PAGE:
research paper draft revision

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timer Asked: Dec 10th, 2018
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Question description

Professor's comment:

These revisions are not sufficient enough for this to be considered a fully revised paper. The requirements for W credit require at least one revision. Many of my previous comments were not addressed, and I've noted them in this version. I didn't think the revisions I asked for were very substantial. To get W credit you will need to submit a fully revised version by the beginning of the final on Wednesday.

Writing requirement:

Students wishing to obtain writing course credit (W credit) should submit a 3000–3500 word paper (about 10–12 pages of double-spaced, 12-point Times New Roman text, with 1” margins on all sides). The paper must be revised in response to suggestions from the instructor before final submission.

The paper should include a title, introduction, detailed discussion of the subject matter, and a conclusion. Exemplary tables and figures are encouraged. Feel free to discuss your paper with us at any time.

A list of possible climate change related topics is listed below, if you have an interested in a topic not listed here, please check with the instructor before embarking on the research.

Evaluation:

You will be evaluated primarily on content, including structure, organization, and accuracy of information (about 75% of the grade). We also expect correct spelling, punctuation, grammar, and sentence construction (25% of paper grade).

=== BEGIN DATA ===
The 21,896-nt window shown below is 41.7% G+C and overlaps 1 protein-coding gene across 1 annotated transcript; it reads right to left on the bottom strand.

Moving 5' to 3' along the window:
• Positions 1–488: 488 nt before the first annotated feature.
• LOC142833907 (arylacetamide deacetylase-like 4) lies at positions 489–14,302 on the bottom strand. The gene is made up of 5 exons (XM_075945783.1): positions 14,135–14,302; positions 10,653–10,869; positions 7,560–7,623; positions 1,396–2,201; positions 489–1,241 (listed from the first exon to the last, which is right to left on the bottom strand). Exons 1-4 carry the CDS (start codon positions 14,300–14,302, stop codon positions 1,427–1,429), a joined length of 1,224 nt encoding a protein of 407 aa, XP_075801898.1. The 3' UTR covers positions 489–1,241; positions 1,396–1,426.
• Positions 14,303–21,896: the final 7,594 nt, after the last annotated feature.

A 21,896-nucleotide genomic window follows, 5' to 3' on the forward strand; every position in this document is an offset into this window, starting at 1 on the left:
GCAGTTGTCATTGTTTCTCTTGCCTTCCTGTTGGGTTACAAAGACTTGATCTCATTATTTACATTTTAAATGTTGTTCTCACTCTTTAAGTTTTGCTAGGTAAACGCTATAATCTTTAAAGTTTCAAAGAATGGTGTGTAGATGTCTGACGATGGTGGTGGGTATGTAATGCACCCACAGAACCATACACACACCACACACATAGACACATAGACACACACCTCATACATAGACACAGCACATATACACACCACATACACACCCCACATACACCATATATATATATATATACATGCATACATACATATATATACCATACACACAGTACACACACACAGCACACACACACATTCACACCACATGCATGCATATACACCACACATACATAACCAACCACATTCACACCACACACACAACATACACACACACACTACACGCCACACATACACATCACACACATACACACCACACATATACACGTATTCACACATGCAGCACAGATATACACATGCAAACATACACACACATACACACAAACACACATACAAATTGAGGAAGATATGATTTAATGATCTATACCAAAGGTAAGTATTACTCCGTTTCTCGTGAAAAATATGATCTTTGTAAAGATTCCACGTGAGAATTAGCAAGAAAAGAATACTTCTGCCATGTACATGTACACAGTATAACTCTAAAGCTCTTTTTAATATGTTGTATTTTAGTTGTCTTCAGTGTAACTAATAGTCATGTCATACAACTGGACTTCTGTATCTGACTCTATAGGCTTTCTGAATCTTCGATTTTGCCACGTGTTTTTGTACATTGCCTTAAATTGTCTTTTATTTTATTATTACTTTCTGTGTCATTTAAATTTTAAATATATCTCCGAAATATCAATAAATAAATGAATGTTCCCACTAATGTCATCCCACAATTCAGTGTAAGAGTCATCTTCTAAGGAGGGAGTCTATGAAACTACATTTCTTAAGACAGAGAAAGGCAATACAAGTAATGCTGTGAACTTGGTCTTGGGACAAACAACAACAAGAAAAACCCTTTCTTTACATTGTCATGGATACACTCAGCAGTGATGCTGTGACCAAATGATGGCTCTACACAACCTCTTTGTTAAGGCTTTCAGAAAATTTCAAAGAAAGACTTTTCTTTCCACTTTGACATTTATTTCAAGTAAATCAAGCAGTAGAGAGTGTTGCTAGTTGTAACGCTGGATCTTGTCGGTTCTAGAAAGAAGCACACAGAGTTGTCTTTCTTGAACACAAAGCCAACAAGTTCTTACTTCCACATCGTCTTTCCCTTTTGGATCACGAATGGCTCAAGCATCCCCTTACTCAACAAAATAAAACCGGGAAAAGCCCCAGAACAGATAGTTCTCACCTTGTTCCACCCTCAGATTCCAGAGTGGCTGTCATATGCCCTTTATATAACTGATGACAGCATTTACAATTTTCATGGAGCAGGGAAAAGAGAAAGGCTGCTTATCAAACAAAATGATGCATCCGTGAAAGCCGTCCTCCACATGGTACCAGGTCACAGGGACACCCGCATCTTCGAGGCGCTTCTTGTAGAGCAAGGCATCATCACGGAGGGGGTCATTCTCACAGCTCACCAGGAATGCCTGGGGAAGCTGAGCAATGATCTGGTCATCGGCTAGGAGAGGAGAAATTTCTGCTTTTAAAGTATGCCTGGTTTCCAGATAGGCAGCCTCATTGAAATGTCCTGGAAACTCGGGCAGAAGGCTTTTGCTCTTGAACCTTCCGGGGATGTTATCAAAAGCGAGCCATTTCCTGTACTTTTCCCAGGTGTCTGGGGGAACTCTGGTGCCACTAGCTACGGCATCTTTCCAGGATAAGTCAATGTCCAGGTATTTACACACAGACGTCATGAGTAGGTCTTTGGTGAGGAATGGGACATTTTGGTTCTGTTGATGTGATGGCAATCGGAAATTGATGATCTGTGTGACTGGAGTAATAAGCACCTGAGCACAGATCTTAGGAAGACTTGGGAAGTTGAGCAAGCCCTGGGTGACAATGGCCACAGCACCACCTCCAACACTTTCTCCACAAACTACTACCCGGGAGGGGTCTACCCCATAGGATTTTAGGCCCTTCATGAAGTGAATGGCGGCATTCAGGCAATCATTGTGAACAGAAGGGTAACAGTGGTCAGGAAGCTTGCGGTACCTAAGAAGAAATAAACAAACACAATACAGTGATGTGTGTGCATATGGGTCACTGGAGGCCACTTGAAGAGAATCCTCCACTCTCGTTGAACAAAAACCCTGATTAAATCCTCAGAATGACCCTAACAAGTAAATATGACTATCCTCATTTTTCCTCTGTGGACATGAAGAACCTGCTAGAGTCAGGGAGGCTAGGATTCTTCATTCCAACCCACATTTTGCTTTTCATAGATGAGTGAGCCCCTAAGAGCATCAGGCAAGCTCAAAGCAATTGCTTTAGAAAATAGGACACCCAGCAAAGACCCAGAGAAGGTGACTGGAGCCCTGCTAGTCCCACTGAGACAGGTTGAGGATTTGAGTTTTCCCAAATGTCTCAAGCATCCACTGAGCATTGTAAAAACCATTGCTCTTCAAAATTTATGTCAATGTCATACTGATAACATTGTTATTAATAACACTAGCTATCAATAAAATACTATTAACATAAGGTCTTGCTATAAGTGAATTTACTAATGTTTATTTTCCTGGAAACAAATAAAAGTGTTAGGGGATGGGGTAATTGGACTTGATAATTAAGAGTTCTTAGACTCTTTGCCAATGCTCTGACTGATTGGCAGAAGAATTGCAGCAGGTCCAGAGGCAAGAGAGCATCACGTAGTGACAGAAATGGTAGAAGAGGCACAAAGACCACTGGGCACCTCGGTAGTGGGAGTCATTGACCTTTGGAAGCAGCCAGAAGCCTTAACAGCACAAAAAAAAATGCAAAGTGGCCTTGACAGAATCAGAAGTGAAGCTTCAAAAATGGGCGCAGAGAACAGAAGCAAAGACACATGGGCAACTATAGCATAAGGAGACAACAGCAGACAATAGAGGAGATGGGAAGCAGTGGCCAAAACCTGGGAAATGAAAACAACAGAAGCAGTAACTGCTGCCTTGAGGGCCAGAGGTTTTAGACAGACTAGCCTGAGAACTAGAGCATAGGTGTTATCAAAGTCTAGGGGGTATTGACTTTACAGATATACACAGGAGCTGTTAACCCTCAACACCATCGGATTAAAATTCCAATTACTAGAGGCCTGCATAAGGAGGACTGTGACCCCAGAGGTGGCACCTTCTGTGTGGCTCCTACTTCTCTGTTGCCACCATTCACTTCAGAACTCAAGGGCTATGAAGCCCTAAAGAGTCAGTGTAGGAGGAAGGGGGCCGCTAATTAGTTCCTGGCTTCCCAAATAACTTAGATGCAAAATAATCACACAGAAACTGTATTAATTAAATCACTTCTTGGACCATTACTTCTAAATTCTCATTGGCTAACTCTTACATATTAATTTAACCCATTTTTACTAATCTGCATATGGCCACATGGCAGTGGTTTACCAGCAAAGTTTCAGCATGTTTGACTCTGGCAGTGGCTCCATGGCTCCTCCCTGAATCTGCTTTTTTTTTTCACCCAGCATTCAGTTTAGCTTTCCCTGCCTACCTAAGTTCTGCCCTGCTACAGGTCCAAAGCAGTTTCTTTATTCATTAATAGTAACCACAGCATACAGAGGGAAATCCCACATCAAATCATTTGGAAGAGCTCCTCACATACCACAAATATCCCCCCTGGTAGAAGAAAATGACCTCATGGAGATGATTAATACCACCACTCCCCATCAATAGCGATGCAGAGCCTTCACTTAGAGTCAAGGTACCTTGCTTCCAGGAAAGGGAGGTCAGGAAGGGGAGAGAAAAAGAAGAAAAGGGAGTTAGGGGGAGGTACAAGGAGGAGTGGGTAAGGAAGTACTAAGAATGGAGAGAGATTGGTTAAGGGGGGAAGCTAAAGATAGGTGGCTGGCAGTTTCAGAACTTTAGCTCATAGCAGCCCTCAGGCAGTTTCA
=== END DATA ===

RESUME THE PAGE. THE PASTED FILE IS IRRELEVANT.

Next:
References:

Use at least 3 references (unless you are writing a book commentary). At least 2 of your references must be textbooks, scholarly books, or articles from well-recognized journals or science-oriented magazines (e.g. Scientific American, Science, Nature). Beyond these two references, you may include webpages with complete URLs and date accessed. You must list all of your references, and any direct quotes must be indicated as such. Travel websites often contain climate information, but please don't assume they are accurate. Also travel websites should not be one of your 3 primary sources. If you copy any exact wording from one of your sources, you must cite the source in your text. If you fail to do so, you are plagiarizing.